The device of the embassy frames the Biennale as a cluster of metaphoric enclaves and ‘in-between spaces’ that allow artists to sit at a virtual and conceivably critical distance from the statecraft the event facilitates. The controversy of the last Biennale exposed a significant disjunct between interacting government policies and corporate interests and a concern for global civil society that these international art gatherings presume. Will anyone take up the reformed Biennale’s apparent offer of immunity to deepen an inquiry into these contradictions?

Richard Bell, Embassy, 2013, installation, 5th Moscow Biennial.  Credit: Yackov Petchenin, courtesy of Moscow Biennial Art Foundation, Russia,  the artist and Milani Gallery, Brisbane Richard Bell, Embassy, 2013, installation, 5th Moscow Biennial. Credit: Yackov Petchenin, courtesy of Moscow Biennial Art Foundation, Russia, the artist and Milani Gallery, Brisbane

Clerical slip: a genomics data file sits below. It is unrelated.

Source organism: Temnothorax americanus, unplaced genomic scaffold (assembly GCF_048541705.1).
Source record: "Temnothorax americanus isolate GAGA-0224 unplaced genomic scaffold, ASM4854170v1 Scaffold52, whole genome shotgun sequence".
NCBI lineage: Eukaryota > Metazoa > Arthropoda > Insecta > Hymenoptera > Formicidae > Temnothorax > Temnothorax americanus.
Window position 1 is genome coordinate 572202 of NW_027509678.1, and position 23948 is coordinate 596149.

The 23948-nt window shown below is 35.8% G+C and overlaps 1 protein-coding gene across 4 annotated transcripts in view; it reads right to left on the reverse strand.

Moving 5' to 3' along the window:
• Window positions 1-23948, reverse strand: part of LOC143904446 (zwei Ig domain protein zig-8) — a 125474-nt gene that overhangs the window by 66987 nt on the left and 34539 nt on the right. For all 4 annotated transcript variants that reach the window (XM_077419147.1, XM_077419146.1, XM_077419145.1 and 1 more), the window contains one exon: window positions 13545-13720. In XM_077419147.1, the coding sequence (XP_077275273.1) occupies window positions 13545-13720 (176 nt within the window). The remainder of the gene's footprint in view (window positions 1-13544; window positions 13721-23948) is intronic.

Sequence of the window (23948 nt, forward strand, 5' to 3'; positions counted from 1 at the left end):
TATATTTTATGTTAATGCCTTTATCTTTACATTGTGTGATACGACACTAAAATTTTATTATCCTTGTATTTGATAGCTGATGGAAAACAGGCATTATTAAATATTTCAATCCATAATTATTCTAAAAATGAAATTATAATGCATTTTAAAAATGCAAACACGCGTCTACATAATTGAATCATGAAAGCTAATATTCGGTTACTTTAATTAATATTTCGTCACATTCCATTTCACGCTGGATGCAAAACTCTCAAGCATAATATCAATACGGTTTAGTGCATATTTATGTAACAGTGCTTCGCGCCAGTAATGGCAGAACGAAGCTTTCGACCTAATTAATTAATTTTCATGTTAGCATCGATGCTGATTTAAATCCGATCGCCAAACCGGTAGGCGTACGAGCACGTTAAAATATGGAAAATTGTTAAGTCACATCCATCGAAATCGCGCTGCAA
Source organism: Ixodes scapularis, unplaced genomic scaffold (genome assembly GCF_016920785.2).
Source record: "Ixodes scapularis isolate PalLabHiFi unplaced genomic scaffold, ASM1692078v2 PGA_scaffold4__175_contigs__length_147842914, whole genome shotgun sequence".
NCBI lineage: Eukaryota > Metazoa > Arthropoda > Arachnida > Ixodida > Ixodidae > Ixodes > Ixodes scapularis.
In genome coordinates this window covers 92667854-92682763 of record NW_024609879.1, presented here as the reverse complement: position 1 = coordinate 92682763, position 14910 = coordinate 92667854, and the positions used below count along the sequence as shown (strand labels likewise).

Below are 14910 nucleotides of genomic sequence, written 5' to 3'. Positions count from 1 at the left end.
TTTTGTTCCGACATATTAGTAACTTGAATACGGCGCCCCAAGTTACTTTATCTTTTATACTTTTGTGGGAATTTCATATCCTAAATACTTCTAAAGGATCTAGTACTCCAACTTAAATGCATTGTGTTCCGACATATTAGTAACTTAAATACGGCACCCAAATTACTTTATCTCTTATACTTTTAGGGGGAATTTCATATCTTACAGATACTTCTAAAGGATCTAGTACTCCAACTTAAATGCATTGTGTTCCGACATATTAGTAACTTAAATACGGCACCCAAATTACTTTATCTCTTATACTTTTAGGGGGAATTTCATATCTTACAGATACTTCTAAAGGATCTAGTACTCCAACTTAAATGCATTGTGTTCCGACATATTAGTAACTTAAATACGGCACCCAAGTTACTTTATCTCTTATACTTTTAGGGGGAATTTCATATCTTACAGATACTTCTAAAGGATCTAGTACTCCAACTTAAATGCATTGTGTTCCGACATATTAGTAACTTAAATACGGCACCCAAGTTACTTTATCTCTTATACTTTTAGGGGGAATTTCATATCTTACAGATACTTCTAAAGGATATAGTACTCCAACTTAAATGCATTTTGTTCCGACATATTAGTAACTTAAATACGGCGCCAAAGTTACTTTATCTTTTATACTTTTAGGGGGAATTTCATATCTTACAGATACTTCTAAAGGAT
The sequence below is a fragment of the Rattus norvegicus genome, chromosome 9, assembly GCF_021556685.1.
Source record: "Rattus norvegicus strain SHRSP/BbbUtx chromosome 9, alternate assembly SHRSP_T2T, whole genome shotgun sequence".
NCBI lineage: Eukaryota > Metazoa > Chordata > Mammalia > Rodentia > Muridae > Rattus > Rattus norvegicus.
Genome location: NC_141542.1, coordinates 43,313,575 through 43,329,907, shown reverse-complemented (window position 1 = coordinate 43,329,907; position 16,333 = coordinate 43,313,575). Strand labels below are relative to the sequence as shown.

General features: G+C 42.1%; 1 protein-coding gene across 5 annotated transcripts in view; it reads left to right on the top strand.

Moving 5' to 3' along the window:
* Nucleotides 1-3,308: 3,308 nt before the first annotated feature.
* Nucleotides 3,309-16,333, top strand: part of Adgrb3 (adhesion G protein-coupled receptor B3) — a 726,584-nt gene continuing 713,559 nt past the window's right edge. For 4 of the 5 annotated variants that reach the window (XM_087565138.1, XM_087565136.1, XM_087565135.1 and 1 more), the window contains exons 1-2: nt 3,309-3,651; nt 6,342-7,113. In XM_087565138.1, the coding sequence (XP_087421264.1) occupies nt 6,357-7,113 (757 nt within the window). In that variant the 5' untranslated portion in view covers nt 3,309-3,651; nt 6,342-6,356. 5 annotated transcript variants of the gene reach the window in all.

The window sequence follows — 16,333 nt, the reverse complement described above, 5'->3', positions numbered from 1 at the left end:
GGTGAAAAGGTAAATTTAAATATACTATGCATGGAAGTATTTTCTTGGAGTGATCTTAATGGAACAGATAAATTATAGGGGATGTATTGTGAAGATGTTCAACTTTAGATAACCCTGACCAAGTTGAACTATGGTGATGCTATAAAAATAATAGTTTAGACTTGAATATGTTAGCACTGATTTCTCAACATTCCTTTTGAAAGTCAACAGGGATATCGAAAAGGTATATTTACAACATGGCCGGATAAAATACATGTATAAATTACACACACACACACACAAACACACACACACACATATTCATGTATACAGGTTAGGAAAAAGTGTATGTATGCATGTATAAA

Notable for this discussion is the inclusion of Richard Bell’s homage to the first Aboriginal Tent Embassy established in Canberra, 1972, which the artist has described as the world’s longest running protest and most enduring performance artwork.[32] The Aboriginal Tent Embassy is emblematic of what I mean by anti-statecraft; an ad-hoc protest camp on the lawns of Parliament House that subverts the authority of its institutional other as it simultaneously attracts, intensifies and enacts counterpower. Bell’s oeuvre is a strident criticism of race relations in Australia and he was reliably direct in his response to the Biennale boycott, stating: ‘If I was in the fucking thing, I’d make a work about it.’[33] When Bell’s artwork, Embassy, arrives at the 20th Biennale of Sydney after it has been exhibited and activated around the world, what will be its institutional technique? Is it a representation or is it the real thing? Perhaps this is a question we will be asking more often as social movements arise through art.